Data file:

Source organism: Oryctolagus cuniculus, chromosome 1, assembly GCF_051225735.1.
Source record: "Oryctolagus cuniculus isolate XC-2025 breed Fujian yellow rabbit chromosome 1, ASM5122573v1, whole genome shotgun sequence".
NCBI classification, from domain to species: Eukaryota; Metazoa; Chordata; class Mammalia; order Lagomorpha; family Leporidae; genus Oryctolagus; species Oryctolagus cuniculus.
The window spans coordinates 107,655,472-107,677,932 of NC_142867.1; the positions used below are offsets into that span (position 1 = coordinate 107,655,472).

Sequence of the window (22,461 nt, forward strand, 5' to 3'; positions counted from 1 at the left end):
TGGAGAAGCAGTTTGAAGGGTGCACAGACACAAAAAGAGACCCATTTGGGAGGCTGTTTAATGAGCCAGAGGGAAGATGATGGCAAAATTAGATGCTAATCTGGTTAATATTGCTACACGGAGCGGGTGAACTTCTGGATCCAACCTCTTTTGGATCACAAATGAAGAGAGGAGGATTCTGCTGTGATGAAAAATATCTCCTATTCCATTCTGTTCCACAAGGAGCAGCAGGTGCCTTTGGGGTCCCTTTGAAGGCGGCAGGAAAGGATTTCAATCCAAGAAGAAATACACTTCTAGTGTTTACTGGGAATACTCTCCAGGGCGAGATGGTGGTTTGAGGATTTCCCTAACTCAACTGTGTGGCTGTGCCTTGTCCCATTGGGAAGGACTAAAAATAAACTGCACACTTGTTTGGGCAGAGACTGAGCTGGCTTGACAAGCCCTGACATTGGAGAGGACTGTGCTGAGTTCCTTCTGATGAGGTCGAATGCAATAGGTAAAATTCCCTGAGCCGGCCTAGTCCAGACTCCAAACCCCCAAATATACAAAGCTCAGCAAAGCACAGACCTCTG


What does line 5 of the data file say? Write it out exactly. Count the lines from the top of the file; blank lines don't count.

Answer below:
Sequence of the window (22,461 nt, forward strand, 5' to 3'; positions counted from 1 at the left end):